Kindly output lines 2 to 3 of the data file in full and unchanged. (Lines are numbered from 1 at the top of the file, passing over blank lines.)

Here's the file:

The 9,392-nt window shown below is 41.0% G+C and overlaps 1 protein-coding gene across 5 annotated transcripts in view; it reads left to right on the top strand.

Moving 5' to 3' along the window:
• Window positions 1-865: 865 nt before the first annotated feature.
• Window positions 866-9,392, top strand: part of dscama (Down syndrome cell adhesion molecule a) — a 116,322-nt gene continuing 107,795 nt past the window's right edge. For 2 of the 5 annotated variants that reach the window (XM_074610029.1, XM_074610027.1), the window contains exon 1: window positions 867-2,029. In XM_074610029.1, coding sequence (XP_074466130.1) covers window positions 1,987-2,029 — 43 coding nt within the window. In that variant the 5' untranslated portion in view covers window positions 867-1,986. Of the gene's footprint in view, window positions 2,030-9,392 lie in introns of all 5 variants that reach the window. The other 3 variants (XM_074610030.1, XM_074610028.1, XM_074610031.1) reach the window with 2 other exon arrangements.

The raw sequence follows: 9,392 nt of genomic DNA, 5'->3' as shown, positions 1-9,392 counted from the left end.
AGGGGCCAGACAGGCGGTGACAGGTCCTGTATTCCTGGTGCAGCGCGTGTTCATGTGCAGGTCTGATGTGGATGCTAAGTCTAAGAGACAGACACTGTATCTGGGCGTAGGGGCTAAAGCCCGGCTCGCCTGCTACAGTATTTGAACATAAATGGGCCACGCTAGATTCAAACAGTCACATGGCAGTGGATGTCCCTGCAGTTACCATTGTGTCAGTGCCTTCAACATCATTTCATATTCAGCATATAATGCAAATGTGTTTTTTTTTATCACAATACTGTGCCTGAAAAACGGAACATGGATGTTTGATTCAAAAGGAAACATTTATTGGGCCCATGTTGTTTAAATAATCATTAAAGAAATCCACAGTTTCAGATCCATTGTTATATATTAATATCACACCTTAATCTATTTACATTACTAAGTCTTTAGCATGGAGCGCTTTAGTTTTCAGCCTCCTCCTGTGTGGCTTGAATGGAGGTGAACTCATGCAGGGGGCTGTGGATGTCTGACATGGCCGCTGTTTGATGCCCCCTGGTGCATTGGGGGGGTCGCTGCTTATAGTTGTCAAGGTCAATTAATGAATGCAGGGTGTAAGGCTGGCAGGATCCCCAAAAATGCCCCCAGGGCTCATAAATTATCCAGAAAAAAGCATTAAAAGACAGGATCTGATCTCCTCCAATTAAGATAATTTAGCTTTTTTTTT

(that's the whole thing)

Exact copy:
Moving 5' to 3' along the window:
• Window positions 1-865: 865 nt before the first annotated feature.